The Cosmic Serpent: DNA and the Origins of Knowledge. Jeremy Narby, Author Putnam Publishing Group $ (p) ISBN Swiss-Canadian anthropologist Dr Jeremy Narby argues in his book, The Cosmic Serpent: DNA and the Origins of Knowledge, that the twin. This adventure in science and imagination, which the Medical Tribune said might herald “a Copernican revolution for the life sciences,” leads the reader.
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Scientists chalk this up to “random” luck, even though in the particular case of curare, not only is the combination of plants exactly the right kind to create a drug that will kill the prey, but not poison its meat, and also relax the muscles so that, say, if a money is shot it will wrap its tail around a tree branch and the hunter will have to climb the tree to get it.
He challenges the preconceived notions and “blind spots” in anthropology and biology that prevent Western academia from truly appreciating the magnitude of the shaman’s visions. It’s always a valuable reminder to pause, take a step back, and refocus. As the plot thickens, he hypothesizes that the shamans are perceiving reality at a sub-molecular level, and research carries him beyond his field into the realm of biology.
This book was phenomenally excellent in its scope, pacing and informative research. In fact, he’s guilty of the same “cowboy science” he criticizes. Trained as an anthropologist, Narby spends two years in Peruvian amazon observing shamanic rituals in particular use of hallucinogens also experiments with them himself.
The Cosmic Serpent: DNA and the Origins of Knowledge
To see what your friends thought of this book, please sign up. But were they the first? Narby spent several years living with the Ashaninca in the Peruvian Amazon cataloging indigenous uses of rainforest resources to help combat ecological destruction.
Instead it is one of the most interesting and thought-provoking books I have ever read! I went to bed early, closed my eyes, and watched the pretty colors some more. Its patenting is the cultural equivalent of patenting the bread and wine of the holy communion or taking out a copyright on the Bible.
Finally, Narby’s narrative is compulsively readable. Many of the questions about DNA had already been asked, though not always answered.
Scientists and Shamans — Two sides of the same coin? Books by Jeremy Narby. Narby’s experience as an anthropologist in the Amazon leads heremy to believe that ancient indigenous tribes in South America, Africa, and Australia have common themes in their shammanistic traditions, imagery, and mythology that mirror the work being done by microbiologists today.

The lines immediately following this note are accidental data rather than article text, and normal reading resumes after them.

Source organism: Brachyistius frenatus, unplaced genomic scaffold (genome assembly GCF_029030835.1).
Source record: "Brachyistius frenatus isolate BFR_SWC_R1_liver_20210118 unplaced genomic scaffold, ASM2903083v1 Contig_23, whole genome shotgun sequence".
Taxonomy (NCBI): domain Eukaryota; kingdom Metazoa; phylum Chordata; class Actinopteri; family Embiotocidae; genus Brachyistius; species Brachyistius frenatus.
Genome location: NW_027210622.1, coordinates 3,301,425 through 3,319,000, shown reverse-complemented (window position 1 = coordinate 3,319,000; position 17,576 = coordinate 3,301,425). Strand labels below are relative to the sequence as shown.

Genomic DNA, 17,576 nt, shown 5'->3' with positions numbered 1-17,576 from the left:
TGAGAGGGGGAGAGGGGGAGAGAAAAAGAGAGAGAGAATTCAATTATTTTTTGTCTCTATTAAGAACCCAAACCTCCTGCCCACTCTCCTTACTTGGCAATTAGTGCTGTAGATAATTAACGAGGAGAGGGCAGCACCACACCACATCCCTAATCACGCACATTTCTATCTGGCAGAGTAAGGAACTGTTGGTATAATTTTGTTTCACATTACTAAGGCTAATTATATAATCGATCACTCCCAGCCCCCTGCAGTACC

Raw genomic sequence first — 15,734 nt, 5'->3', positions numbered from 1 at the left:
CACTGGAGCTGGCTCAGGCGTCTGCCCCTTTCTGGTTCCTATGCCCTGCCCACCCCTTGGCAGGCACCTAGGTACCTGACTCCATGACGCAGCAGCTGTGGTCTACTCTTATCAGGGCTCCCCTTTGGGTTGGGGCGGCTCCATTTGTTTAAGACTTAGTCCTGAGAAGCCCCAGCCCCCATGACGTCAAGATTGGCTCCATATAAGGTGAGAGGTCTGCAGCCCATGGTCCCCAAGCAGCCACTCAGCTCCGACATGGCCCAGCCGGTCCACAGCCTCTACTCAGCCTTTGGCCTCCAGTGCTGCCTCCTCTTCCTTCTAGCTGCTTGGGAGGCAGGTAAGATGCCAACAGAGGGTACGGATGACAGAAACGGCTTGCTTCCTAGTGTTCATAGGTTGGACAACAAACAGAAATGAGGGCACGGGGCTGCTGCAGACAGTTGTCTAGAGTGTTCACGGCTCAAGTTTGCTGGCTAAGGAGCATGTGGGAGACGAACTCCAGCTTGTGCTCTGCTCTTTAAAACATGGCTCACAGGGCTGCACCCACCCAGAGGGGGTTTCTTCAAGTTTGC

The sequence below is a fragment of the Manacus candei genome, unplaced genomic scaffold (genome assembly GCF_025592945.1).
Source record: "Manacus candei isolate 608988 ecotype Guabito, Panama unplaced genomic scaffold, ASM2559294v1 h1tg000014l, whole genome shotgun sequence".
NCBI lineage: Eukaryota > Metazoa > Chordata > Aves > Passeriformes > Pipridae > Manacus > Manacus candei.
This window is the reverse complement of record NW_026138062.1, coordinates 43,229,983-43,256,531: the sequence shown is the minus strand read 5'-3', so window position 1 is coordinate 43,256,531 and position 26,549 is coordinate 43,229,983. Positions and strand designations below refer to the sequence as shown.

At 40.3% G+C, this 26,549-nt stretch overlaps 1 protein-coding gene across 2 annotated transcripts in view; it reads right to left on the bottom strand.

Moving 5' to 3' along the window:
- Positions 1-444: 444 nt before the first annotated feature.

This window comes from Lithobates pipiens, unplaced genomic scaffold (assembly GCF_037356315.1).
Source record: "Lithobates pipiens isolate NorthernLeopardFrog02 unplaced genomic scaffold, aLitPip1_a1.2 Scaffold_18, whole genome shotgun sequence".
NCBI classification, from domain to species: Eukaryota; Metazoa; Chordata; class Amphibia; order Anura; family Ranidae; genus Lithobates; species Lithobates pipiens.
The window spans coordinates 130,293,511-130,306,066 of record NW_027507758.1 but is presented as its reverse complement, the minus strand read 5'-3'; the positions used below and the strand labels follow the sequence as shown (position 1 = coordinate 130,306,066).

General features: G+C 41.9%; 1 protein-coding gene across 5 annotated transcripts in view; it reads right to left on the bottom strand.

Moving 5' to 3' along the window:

The Cosmic Serpent – Wikipedia
DNA is serpeht actual vector through the electromagnetic fields of which human beings and other animals receive instructions about how to interact with serpenf world. He was very antagonistic to Western science, but still attempted to take advantage of it’s legitimacy This was a slightly crazy book by an anthropologist who has taken too many hallucinogenic “ayahuasca journeys”.
Humans have a tendency to see what they want to see, to hear what they want to hear and to believe what they want to believe and jere,y author is no different. Narby describes his descent into a rabbit-hole like a mystery novel or an adventure flick, so it’s a very edible read. For that reason—if no other—I plan on getting a physical copy of the book at some point I listened to the Audible version and seeing if I can look up some of the cited research to do a little extra digging of my own.
The Cosmic Serpent
He later learns that this direct transaction with the twin snakes is a common experience, and that much of the knowledge of the chemistry of active herbal agents in the rainforests was purportedly gained through such trance experiences. No trivia or quizzes yet. Lists with This Book. See 1 question about The Cosmic Serpent….
Jul 24, Nadine May rated it really liked it Shelves: Narby calls into serious question nrby limits of the scientific process and how we come to know things int he industrialized world. It was there he had his first experiences with a hallucinogen called ayahuasca. Civilization rests on millennia of Neolithicscience. Narby’s work could be commended simply for his approach. So we are moving towards a test of the hypothesis.
The Cosmic Serpent jeremj a wonderful read! The snakes, he writes, communicate, or “teach” him. From the snake in the Garden of Eden to the twin snakes of the cadacus and of Hinduism, snakes and dualism are all around us.
The author is quite brave to make some gutsy and creative claims but in my humble opinion he committed two cognitive fallacies in the elaboration of his theory: When I was twenty, I wanted to understand why some people are neremy and others poor.